Vaginitis is extremely common. Its symptoms account for millions of physician visits each year. Moreover, common infectious forms of vaginitis are associated with several public health issues. Notably, pregnant women with some forms of vaginitis are at increased risk of premature labor and preterm delivery. Certain vaginal infections also increase susceptibility to sexually transmitted infections, including HIV.
NICHD research aims to better understand the various types of vaginitis. Researchers are investigating the biological and behavioral factors that contribute to the development of these various types of vaginitis. Researchers aim to clarify the role of vaginal infections in adverse pregnancy and other health outcomes and to explore protective factors and interventions that might preserve vaginal health and prevent morbidities.
The long-term objectives of NICHD research related to vaginitis are to reduce rates of vaginitis and the burden of bothersome symptoms and associated adverse health outcomes. To this end, NICHD-supported studies focus on the following:
Epidemiology of Vaginitis
NICHD research efforts aim to identify and to understand behavioral and biological factors that increase susceptibility to vaginitis and contribute to its remission. Studies also are looking at the various aspects of the association between vaginal infections and pregnancy complications.
Pathogenesis and Microbiology
The normal vaginal microenvironment is dominated by several Lactobacillus species that protect against overgrowth of endogenous bacteria and infectious pathogens. NICHD scientists are studying the vaginal flora, the protective actions of these Lactobacilli, and the mechanisms by which flora imbalances occur and infections arise.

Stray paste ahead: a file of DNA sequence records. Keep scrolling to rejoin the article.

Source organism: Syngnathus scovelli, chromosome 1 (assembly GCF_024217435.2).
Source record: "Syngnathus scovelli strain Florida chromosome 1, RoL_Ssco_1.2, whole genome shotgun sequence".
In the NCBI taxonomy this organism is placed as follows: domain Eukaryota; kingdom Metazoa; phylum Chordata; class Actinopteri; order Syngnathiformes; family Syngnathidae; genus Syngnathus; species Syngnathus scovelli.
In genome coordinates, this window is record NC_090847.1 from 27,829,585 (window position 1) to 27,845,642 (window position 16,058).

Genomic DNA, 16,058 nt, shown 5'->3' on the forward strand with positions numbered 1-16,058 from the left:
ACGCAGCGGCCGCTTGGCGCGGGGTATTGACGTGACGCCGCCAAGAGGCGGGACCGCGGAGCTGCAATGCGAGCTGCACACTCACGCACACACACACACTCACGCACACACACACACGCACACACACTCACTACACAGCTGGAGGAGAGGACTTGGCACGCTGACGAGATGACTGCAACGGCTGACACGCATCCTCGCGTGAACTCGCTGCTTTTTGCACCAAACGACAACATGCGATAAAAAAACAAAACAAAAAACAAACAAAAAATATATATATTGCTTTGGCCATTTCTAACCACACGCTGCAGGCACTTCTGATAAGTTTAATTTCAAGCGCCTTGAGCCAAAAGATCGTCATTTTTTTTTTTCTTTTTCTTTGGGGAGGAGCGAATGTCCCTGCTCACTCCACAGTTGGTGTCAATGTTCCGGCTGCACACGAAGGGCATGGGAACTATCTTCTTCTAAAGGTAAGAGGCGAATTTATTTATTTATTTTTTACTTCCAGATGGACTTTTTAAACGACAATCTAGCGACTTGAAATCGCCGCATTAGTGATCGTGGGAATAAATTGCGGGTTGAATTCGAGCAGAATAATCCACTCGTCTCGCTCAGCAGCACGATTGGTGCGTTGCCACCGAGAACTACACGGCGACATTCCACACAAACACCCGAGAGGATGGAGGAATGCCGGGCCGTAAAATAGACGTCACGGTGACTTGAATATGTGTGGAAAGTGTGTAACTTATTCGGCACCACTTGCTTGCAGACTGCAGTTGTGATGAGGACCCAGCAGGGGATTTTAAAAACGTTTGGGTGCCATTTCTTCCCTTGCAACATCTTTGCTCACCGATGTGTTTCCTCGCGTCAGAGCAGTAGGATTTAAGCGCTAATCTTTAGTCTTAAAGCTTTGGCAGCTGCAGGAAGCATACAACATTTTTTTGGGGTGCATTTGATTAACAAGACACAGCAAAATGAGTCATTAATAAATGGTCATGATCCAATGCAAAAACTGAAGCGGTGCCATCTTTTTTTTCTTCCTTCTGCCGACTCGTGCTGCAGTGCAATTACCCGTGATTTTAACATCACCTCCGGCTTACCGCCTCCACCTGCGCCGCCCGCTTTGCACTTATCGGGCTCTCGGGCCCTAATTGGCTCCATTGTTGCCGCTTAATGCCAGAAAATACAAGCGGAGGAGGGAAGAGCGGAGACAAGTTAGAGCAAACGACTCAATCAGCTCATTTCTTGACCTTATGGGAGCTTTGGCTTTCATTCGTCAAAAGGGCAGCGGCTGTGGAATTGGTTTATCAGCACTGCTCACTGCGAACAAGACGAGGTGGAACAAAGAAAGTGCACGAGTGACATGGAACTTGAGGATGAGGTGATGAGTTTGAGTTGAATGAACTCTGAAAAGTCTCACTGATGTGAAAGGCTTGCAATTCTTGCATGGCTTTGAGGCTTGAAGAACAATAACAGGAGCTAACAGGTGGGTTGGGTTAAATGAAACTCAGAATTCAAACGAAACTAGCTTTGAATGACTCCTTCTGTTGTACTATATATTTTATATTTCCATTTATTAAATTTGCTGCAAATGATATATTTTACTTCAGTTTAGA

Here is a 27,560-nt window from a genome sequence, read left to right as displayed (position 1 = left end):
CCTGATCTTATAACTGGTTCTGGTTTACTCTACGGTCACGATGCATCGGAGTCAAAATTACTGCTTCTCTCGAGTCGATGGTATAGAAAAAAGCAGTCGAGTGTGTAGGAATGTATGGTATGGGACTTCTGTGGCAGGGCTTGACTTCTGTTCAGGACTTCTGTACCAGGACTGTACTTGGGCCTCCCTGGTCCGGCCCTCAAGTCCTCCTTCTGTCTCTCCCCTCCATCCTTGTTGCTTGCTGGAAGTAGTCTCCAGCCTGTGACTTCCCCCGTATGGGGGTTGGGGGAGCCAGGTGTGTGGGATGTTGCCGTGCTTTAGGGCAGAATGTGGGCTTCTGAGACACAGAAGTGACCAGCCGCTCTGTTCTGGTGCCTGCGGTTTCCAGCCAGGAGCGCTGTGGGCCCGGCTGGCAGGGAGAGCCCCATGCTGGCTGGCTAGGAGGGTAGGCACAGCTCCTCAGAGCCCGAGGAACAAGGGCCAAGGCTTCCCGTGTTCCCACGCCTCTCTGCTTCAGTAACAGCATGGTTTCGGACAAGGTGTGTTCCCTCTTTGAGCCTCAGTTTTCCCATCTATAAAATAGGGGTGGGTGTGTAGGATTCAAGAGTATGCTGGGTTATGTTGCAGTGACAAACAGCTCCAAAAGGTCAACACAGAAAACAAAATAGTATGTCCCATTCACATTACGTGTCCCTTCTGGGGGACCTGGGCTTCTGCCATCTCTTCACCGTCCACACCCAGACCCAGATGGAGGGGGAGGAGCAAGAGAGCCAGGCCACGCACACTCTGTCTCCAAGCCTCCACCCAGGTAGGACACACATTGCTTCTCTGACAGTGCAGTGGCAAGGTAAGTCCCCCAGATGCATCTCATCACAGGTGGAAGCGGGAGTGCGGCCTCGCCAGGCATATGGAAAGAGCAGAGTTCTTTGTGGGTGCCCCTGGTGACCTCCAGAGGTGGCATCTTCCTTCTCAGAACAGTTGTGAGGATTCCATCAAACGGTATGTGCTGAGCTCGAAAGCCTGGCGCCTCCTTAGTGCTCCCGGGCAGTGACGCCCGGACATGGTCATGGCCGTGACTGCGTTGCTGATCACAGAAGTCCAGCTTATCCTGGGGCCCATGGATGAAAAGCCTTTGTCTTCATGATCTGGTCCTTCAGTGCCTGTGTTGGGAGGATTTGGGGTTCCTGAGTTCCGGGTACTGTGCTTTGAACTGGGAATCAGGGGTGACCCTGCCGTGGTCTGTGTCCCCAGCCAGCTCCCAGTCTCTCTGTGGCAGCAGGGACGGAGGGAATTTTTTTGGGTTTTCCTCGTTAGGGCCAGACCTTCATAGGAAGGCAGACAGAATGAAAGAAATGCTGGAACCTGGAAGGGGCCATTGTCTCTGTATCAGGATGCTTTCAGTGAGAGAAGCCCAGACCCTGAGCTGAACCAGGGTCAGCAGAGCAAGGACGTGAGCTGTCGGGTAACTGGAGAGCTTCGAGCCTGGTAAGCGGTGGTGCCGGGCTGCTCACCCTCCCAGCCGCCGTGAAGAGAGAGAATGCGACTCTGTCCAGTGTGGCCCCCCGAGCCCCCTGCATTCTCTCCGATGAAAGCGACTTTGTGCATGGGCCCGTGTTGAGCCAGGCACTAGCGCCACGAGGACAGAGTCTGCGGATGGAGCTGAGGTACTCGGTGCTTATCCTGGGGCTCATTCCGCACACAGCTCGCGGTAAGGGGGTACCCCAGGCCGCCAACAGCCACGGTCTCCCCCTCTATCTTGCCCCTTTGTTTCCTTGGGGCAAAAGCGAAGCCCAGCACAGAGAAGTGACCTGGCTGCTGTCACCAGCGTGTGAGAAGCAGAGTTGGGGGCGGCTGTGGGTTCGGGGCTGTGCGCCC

Scientists supported by the NICHD are pursuing formative research for the development of interventions to protect against vaginitis.
Through its intramural and extramural organizational units, the NICHD conducts and supports a broad range of research on vaginitis and related conditions. Brief descriptions of this research are included below.
Bacterial Vaginosis (BV)
NICHD researchers within the Division of Population Health Research (DiPHR) are using previously and newly collected data to study various aspects of abnormal genital tract flora. The project's purpose is to explore various aspects of the association between BV and pregnancy outcome and to understand the various behavioral and biological factors associated with the acquisition, maintenance, and remission of BV.
Previously collected data sets include the Vaginal Infections and Prematurity Study (1984–1989), in which approximately 14,000 pregnant women had detailed genital tract microbiological evaluations done at 23 to 26 weeks' gestation, answered detailed questionnaires, and had a variety of pregnancy outcomes assessed.
Newly collected data include the Longitudinal Study of Vaginal Flora, in which 3,620 nonpregnant women underwent quarterly study visits for 1 year. These visits included vaginal Gram stains, limited cultures, and detailed questioning regarding a variety of behavioral factors.
Investigating the Links between BV and Vitamin D
Researchers supported by the NICHD Pregnancy and Perinatology Branch (PPB) are exploring the idea that vitamin D deficiency is a significant risk factor for development of BV in healthy adult women. A link between vitamin D deficiency and increased risk of BV might help to explain racial disparities in the prevalence of BV. Identifying risk factors for BV that potentially could be modified may provide an opportunity to reduce its prevalence and associated morbidities. (Source: NIH RePORTER, 1K23HD065844-01A1)